Rape is rarely done well when it pertains to fiction. It is a byproduct of the rape culture in which we live, spun off into a yarn for one reason or another that inevitably leads to the only conclusion: the objectification and victim blaming of women. I guess she shouldn’t have been wearing that wedding gown.
If rape can be said to handled “well” in the media, it is done with regards to the plot. Its done correct when that act becomes a large part of the character’s plot, and the character can be shown to realistically deal with the years of pain and emotional trauma caused by the act. In Sansa’s case, then, her violation in last night’s episode does not make sense in regards to her overall arc as a character. Her being raped does not further her character or her story whatsoever. After last night’s feelings of disgust and anger faded, it was replaced with confusion. Why exactly was that raped depicted, and so resoundingly in the final scene of the episode?
Game of Thrones writer Bryan Cogman went so far as to explain that Littlefinger didn’t know the Boltons were like that, and that Sansa made a “choice.” They do not even view the scene as rape. Smacks of Jaime/Cersei last season when they defended the scene as consensual and never mentioned it again on screen.
Then they cut to Theon to show his pain as if that’s what we all cared about. They made the scene of a female’s rape and humiliation about a male character in order for a male character to find redemption.
It should be noted that rapes do occur in A Song of Ice and Fire. But for the most part, they take place off-screen (or off-page, as it were) and mostly occur during war. In fact, GRRM makes sure to note in many incidents that the rapist’s “blood” was up, making a special dispensation for something that has occurred in armed conflict in medieval times and our own. In this, ASoIaF is unique.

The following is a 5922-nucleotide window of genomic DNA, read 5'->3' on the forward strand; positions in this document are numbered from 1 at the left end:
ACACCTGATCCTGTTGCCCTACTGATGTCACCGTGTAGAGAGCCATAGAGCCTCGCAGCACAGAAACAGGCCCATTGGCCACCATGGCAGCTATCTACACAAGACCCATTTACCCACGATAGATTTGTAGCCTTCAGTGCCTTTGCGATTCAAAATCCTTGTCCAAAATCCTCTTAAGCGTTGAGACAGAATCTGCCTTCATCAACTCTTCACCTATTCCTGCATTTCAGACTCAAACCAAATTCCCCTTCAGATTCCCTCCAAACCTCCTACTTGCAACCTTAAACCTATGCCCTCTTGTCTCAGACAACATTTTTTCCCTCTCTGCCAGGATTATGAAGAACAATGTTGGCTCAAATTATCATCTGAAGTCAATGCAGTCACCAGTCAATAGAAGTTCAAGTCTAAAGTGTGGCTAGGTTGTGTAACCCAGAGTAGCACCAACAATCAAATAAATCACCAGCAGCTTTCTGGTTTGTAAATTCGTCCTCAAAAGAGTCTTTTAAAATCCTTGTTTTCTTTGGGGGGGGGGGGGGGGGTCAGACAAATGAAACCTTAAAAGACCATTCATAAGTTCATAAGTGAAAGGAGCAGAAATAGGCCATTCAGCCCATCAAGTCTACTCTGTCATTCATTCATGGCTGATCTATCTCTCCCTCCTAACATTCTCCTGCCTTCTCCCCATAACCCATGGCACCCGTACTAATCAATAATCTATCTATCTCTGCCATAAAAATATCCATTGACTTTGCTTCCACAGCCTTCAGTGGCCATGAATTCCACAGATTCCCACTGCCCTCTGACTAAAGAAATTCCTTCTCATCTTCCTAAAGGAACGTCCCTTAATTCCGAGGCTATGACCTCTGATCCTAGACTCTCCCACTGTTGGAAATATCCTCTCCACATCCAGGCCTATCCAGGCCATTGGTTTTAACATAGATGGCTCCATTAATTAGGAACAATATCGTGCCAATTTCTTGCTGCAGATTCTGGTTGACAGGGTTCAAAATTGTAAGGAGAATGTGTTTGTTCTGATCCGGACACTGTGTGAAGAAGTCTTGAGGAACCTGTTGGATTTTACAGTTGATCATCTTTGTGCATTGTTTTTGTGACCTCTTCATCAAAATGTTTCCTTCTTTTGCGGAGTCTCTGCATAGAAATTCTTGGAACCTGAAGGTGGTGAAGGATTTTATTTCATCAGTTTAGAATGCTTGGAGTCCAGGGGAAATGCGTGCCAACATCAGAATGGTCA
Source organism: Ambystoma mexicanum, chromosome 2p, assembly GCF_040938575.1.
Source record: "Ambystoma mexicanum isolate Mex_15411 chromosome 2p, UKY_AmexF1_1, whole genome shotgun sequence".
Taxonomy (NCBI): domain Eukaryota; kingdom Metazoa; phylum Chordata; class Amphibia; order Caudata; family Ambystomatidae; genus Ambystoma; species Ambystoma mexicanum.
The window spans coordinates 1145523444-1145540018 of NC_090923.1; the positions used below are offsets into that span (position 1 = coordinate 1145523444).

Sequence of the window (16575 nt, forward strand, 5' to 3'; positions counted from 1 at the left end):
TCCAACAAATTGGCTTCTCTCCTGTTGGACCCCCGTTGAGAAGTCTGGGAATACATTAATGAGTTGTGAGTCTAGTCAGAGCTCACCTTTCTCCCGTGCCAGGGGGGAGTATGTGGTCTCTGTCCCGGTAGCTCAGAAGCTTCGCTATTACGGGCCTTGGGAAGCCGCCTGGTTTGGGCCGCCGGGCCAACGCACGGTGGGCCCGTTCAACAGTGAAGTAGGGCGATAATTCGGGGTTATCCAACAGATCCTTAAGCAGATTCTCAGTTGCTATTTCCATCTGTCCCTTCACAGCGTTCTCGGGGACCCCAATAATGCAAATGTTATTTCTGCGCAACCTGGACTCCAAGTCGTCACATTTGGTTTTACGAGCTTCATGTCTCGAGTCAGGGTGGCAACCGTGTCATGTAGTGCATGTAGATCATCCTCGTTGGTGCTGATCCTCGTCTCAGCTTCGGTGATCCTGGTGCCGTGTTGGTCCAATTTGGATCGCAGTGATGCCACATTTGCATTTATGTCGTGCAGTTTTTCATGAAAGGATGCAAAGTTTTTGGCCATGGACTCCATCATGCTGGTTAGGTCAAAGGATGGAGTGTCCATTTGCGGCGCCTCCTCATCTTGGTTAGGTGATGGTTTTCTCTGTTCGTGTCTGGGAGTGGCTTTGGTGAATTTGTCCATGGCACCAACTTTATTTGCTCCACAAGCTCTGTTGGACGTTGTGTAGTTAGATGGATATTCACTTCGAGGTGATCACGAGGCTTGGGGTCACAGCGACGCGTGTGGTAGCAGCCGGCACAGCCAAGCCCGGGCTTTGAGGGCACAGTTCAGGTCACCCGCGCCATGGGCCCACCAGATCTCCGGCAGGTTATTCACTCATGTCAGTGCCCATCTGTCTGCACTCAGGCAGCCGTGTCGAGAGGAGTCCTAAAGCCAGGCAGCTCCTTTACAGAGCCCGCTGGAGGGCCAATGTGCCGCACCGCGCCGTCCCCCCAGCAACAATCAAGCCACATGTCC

The series, however, is a different story. Rapes that occur in HBO’s Game of Thrones usually happen to unfortunate female characters who are not raped in the books. Meera Reed. Cersei. And Sansa, a scene so polarizing and graphic that emotions are rightly running high with both book lovers and show-watching “book burners.” They have changed so much from the books this season that the defense “its in the books” is completely inane. Its clear: From the start of the season, HBO decided Sansa was sent to Winterfell for this scene, and this scene only. To be raped.
Two grown men waited until their child actor was of age and then had the most sadistic character in the series rape her. Let that sink in. I’ll wait.
When rape is depicted in media it is usually a plot device to strengthen a woman’s character. This is a vile notion that is at the heart of patriarchal thought.
I can just imagine the gaggle of fedora-wearing neckbeards that HBO employs going through writing this scene:
“Hey, what if Sansa gets raped? It doesn’t happen in the books, so it’s shocking, and she’ll have to deal with it and become a deeper character and stuff! Everyone will be talking about it! We will win Twitter!!!”
It should be noted that in the books at this point Sansa is trying her best to be a surrogate mother for Robin at the Vale or dancing with Ser Harry Hardyng, coming into her own as a strong woman and as Alayne Stone, herself rather than the name she was born to as a Stark. She is maturing and gaining agency, and preparing to take her rightful place on the world stage as the daughter of Eddard Stark and Catelyn Tully. I suppose that that doesn’t make for good television, however. Guess that wasn’t “rapey” enough for HBO.
With Sansa having been raped (even though HBO and, absurdly, many fans denying or defending this) Game of Thrones has finally cast off any doubt in many minds on whether or not it is palatable any longer. The ending of Unbowed, Unbent, Unbroken parallels many of the moments in the series about which we still talk. Ned losing his head, Barristan dying, Viserys being crowned, dragons being born. Unlike those episode ending scenes, however, last night’s leaves a foul taste in the mouth, plenty of questions, distaste, and a sad resignation that senseless rape on television is here to stay.
If you or someone you know is a victim of sexual or domestic abuse, here are two links that can help you on the journey to healing: